Alan’s accomplishments are impressive in their scope and long duration.

The last Committee of Management meeting, on 13 February, voted unanimously to honour Alan with life member of our Association. The Committee also created a new award, the Alan James BAC Advocacy Award, to recognize Alan’s life-time of efforts to defend the rights of Anglo-Australians and the nation they created.

The Committee motion was as follows:

Honouring Alan James

Motion (President): That we honour Alan James for his extraordinary service to the British Australian Community and to our people by:

(1) Awarding him Life Membership of the British Australian Community with an accompanying certificate to be presented at a ceremony; and

(2) Establishing an annual award to be titled The Alan James BAC Advocacy Award.


Since the late 1980s Alan James has been an active and influential member of the British Australian Community (BAC) both under its present and original name, the United Kingdom Settlers Association (UKSA). He served as the Association’s Secretary from 1990-93 and subsequently as the BAC’s Publicity Officer for more than two decades.

In that capacity, he helped to organise St George’s Day celebrations on the steps of the State Library of Victoria and Britfest events in Frankston which attracted several thousand attendees in the late 1990s. He also promoted the UKSA and then the BAC to the Australian public through radio promotions and by advertising in British pubs in Melbourne and in publications such as the Army News and Quadrant.

He edited the BAC’s print journal Endeavour from 1995 to 2012, creating a professional publication that represented the British community in Australia. He also established the first BAC website and the BAC’s first Facebook group.

Alan initiated a Commonwealth government-funded survey which investigated why a proportion of British migrants to Australia returned to the British Isles.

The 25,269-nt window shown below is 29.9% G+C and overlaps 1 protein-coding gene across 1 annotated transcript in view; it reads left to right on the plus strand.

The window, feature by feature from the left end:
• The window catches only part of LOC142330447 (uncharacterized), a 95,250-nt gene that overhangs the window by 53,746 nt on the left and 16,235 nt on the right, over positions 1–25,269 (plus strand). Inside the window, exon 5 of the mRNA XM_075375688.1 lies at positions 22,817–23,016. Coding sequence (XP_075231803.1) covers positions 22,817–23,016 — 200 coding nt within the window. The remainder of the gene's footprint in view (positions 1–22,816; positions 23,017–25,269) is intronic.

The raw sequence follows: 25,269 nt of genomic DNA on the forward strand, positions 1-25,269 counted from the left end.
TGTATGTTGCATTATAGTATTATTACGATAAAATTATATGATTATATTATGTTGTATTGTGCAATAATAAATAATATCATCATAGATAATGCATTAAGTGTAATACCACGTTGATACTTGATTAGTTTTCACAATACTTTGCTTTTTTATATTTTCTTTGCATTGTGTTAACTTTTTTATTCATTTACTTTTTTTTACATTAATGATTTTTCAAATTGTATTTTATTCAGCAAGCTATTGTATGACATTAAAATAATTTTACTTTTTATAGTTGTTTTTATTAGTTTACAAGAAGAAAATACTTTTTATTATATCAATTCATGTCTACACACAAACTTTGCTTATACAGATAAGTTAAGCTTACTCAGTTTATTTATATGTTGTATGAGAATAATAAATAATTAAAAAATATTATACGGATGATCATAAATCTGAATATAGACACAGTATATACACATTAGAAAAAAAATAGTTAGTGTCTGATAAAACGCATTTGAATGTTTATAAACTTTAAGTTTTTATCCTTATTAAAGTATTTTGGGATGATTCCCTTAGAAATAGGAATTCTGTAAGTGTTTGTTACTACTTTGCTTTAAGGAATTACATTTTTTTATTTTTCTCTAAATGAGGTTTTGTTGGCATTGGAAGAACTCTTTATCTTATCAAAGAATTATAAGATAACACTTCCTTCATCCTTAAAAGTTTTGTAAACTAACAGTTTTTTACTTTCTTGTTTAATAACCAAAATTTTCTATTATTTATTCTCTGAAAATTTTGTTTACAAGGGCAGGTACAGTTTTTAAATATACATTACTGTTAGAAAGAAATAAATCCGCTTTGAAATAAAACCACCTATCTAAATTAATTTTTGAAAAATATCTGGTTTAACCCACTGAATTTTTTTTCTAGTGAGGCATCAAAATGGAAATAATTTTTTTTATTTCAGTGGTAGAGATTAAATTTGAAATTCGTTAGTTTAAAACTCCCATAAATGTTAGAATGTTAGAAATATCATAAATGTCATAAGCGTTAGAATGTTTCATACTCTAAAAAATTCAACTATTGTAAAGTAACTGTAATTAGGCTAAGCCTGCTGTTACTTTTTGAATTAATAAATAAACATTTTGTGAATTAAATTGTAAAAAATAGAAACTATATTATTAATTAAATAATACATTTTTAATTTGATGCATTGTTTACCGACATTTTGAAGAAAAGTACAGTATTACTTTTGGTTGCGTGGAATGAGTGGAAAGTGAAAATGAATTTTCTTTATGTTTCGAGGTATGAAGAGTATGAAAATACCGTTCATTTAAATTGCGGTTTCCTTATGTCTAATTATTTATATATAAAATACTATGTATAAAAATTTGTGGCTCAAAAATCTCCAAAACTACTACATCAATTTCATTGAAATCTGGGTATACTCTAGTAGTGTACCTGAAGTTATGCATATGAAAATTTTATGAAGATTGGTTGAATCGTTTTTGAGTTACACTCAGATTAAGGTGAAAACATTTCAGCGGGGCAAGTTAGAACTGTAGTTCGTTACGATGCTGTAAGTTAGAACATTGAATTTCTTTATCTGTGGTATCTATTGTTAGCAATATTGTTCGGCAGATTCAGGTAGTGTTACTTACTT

In 1999 Alan initiated the proposal to change the name of the Association from the UKSA to the BAC and broaden its mission, composition, and activities to transform it from a British migrant group that serviced the interests of members to one that advocated on behalf of Anglo Australians, both native born and immigrants.

To develop the BAC’s broader mission, Alan established a committee to investigate cases of vilification against the British community in Australia and co-ordinated representations objecting to Anglophobia in the media.

In his many roles over several decades in the BAC, Alan James has been an unswerving advocate for the Anglo community in Australia.

It is fitting that we now formally recognise his contribution.

[End of Citation]

Alan was presented with a framed certificate of Life Membership of the BAC on 8 March, by our Treasurer, Rob Furlan. The Award carried the citation quoted above.

The first recipient of The Alan James BAC Advocacy Award was also decided at the last Committee of Management meeting. Based initially on Alan’s recommendation, the Award went to Reg Watson, a long-term member of the British Australian Community. Reg has represented the heritage of Tasmania, for example by working to recognize the island’s early British settlers. Reg has conducted extensive historical research, on topics ranging from the Risdon Cove settlement, prominent bushrangers such as Brady and Cash, to more contemporary Tasmanian history. He founded the Lieutenant John Bowen Association to recognize Bowen’s leadership of the first British settlement of Tasmania. He has also fought to national issues, such as the retention and development of Australia Day. The BAC honours Reg Watson in recognition of his work representing the interests of British Australians over a span of more than five decades.

The latest ESU newsletter carries Reg’s biography.